click to enlarge Chef Matty Hutchins - PHOTO: ANN STRATTON
  • Photo: Ann Stratton
  • Chef Matty Hutchins

Mama Roux opened in late October after two-and-a-half years of plotting, planning, and renovation by Knight, Pierre, and associates. The restaurant's decor has a timeless quality, pairing vintage light fixtures and elegant wallpaper with more modern elements like the brushed concrete floor. A mural of a stately pelican looms over the back-corner booth, a silent avian sentinel. The wide windows on Liberty Street and Broadway flood the room with light during the day and offer a top-notch view of the city at night. Even at 56 seats, the room maintains its intimacy. The overarching effect is one of strange familiarity—Mama Roux just opened, but it feels like it's been there for ages. The distressed mirror behind the bar helps.

The Food Menu

The kitchen is helmed by Matty Hutchins, who is executing and expanding upon Knight's NOLA-adjacent concept. Hutchins made a name for himself as the chef at the Hop in Beacon and had to be lured back from Atlanta. Hutchins's food surprises, if only because the menu hides gems in plain sight. For instance, take the hash tart ($4). It's listed under "Sides" without preamble or description. We ordered it only for want of potatoes. But when we broke open the scone-like presentation and tasted the black-eyed peas potato pocket, we were entranced. It eats like a gratin but is light as a feather, an ethereal gift disguised as a potato pocket. 
click to enlarge The historic building housing Mama Roux - PHOTO: ANN STRATTON
  • Photo: Ann Stratton
  • The historic building housing Mama Roux

The chicken liver pâté ($14) receives more prominent billing, but exceeds expectations as well. For starters, it's covered in a fine black snow—black trumpet mushroom dust. It's encircled by a Meyer lemon vinaigrette and paired with Von Trapp Farmstead's buttery, nutty Oma cheese. The liver flavor is subtle, not like you're ingesting the entire organ of a bird in one bite. Tart, creamy, and umami-forward, it's served with a grilled baguette. It's enough to drive to Newburgh for. 

The menu is capacious. The eight appetizers also include a perhaps too-heavy wild mushroom poutine ($12), though, what was I expecting of poutine? Five salads, ranging from a Bibb lettuce and blue cheese ($12) to a steak and chicory ($18), all featuring either protein, dairy, or boiled egg, in true Fat-Tuesday style. There's also a handful of sandwiches: muffuletta ($16), New Orleans' take on the Italian combo; fried oyster po' boy ($14); and a grilled pimento grilled cheese on sourdough ($12) that's so oozy-gooey it's best eaten as an open-faced sandwich. For brunch, the blackened shrimp and grits ($17) is a standout. Served with cider-braised collards, tasso, and a poached egg, Chef Hutchins nails the spice on the shrimp, balancing the chili and herb notes for a pop of heat that doesn't obliterate the milder egg and polenta flavors.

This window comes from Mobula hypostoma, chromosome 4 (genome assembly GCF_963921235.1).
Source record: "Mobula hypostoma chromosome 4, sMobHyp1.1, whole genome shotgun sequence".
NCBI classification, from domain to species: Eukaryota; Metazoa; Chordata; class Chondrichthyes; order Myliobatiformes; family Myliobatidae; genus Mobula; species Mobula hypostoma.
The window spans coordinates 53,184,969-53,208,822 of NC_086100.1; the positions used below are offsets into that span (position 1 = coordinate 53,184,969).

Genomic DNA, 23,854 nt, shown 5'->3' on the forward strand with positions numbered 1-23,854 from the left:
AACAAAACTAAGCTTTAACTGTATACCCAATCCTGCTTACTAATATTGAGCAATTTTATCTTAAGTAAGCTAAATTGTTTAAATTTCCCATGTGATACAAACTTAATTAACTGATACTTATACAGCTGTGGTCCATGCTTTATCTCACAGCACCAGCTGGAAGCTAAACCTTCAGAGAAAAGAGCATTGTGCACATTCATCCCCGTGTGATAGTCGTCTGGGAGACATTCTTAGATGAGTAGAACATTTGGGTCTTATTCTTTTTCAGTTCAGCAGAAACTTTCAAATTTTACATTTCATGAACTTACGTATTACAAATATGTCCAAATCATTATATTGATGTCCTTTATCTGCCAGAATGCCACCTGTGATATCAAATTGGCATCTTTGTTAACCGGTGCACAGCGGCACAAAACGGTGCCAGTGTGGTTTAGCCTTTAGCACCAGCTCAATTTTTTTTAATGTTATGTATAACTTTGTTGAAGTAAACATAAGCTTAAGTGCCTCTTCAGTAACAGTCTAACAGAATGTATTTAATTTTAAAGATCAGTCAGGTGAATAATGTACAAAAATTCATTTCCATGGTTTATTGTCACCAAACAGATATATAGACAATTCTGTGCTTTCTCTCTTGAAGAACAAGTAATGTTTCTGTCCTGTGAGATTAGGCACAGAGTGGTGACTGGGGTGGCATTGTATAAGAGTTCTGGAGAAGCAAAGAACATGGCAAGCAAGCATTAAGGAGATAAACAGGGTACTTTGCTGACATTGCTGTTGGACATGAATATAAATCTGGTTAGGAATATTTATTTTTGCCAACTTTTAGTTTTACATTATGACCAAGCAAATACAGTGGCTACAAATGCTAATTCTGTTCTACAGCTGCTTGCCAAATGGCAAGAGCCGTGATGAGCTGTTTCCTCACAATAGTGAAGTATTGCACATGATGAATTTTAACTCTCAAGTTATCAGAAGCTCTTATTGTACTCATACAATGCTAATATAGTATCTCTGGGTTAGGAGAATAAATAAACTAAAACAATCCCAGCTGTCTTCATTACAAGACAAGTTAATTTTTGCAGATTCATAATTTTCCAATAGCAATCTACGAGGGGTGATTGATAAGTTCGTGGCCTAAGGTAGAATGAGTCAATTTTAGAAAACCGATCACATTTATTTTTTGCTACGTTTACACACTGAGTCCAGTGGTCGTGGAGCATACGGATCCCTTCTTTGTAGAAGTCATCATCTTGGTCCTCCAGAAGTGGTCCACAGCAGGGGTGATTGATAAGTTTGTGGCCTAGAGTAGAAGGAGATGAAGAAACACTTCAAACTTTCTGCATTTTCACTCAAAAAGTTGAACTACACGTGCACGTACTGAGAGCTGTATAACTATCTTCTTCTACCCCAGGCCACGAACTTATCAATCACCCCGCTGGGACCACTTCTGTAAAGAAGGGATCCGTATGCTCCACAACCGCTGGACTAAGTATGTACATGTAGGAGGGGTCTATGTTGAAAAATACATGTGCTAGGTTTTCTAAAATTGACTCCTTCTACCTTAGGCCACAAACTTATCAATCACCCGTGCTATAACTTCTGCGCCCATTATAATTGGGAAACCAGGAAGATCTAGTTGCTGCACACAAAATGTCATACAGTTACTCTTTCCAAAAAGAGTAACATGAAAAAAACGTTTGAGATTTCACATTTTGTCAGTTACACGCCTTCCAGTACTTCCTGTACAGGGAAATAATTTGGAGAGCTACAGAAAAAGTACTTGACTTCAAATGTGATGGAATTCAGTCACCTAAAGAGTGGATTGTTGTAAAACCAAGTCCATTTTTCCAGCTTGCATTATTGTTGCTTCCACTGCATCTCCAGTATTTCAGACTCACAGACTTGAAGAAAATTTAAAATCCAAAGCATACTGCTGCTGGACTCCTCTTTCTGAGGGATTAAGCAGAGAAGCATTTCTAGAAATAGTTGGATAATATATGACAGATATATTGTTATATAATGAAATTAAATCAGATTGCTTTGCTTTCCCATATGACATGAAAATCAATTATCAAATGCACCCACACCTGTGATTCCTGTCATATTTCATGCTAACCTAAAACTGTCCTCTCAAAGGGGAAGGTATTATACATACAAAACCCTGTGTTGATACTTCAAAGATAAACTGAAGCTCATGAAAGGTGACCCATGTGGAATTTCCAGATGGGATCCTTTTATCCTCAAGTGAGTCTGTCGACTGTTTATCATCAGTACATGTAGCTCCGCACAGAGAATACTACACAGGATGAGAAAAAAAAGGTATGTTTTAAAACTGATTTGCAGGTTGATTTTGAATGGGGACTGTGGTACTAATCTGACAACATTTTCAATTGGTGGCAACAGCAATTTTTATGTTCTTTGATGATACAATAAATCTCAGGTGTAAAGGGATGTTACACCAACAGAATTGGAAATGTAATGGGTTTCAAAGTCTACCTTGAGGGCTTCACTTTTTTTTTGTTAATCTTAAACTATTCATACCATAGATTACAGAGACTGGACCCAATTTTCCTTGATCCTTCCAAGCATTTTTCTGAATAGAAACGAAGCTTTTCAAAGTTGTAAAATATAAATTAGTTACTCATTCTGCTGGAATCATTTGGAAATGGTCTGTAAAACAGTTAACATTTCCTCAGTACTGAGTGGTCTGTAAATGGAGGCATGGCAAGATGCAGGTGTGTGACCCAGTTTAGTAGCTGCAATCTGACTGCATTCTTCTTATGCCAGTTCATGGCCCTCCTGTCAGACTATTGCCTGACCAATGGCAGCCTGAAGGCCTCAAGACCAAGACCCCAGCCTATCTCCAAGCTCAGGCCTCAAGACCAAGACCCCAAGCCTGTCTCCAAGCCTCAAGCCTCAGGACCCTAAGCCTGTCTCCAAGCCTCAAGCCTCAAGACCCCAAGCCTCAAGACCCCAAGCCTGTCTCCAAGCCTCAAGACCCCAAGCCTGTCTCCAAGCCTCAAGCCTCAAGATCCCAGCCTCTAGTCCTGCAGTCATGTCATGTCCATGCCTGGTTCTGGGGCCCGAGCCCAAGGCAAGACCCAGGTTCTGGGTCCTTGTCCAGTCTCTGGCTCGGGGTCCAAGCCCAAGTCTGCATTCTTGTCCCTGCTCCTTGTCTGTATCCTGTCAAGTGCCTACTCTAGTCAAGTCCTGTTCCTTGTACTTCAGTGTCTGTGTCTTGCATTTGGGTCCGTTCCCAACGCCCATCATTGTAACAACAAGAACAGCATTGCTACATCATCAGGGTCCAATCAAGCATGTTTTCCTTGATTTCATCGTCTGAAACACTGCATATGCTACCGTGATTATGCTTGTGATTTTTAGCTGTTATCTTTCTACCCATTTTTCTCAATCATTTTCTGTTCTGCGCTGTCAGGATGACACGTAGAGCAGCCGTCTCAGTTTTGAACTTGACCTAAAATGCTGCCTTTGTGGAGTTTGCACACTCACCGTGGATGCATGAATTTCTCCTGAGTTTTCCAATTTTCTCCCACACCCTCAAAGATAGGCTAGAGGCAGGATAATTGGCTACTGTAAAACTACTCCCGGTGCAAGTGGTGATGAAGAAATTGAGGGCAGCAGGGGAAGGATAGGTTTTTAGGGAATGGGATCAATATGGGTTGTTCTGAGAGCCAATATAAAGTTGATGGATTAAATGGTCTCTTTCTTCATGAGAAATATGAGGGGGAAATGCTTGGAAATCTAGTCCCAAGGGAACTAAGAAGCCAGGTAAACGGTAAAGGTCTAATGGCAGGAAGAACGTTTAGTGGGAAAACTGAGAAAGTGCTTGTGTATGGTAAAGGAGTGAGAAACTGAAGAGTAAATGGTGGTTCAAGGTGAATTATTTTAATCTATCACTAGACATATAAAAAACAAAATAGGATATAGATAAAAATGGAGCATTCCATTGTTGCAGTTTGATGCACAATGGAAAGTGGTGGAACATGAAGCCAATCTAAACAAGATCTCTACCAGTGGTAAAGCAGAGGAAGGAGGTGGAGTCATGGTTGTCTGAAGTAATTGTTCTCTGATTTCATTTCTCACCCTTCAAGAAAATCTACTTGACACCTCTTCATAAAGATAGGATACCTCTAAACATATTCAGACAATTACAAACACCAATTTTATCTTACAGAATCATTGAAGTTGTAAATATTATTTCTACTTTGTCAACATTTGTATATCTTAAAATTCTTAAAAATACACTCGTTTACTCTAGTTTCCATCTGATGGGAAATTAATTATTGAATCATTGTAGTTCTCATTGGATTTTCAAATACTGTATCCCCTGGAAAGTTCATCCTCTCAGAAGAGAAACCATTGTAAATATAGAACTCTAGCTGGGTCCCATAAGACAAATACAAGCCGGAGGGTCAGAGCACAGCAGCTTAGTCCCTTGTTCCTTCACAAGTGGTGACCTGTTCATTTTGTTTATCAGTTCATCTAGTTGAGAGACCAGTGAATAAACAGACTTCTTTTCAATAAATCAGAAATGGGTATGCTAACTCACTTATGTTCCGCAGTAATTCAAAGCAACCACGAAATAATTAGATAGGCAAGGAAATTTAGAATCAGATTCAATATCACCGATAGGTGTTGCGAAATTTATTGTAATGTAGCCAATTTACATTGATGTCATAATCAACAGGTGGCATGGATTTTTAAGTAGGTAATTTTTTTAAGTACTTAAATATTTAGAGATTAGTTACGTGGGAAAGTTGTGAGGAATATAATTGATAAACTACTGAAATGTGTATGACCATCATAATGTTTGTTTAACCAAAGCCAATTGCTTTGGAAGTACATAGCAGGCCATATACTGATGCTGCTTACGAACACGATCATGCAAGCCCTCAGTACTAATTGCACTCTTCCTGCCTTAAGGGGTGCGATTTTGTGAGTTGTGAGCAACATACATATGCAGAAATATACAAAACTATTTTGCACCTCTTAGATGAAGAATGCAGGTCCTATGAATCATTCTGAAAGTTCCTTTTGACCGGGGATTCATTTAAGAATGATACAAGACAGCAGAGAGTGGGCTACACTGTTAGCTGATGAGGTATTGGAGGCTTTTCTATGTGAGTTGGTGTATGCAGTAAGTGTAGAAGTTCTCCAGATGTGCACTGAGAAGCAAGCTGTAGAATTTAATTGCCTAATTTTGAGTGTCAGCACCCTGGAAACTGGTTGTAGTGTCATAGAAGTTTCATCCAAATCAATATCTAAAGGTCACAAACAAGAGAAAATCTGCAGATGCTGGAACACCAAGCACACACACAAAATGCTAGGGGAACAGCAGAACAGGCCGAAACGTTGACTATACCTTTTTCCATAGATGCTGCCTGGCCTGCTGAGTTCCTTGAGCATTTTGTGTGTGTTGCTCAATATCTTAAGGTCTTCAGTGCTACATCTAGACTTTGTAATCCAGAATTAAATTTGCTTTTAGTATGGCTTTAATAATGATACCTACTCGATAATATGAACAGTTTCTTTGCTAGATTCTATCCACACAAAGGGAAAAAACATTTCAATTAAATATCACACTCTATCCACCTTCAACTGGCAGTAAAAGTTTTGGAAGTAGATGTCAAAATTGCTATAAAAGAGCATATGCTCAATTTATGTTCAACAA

The Drinks

Draft lines have yet to be installed, but there are a dozen beers in bottles and cans, from Miller High Life ($4) to Newburgh Brewing Company's Brown Ale ($4). The wine list is short—five whites, five reds—but a well-curated selection of old world wines, including Alois Lageder's northern Italian Chardonnay ($11) and a light but chewy Lulumi Pinot Noir from Languedoc-Roussilon ($12). 

click to enlarge The adventurous cocktail program features drinks like Midnight Mary, a sideways glance at a Bloody Mary - PHOTO: ANN STRATTON
  • Photo: Ann Stratton
  • The adventurous cocktail program features drinks like Midnight Mary, a sideways glance at a Bloody Mary

The cocktail program has some interesting choices, foremost among them the Midnight Mary ($11), a sideways glance at a Blood Mary, which is strained and served straight up, in a coupe with pickled vegetables. The drink's aggressive vegetal taste reminded my dining companion of minestrone, in a pleasant way. 

Mama Roux—like Dr. John, like second lining, like New Orleans itself—is informed by tradition but not a slave to it. Mama Roux is not some ersatz Brennan's, churning out turtle soup and seafood gumbo. Its Southern hospitality, relaxed elegance, and solid food—all filtered through the irrepressible optimism that's infectious in certain sectors of Newburgh—position it for success.

Location Details Mama Roux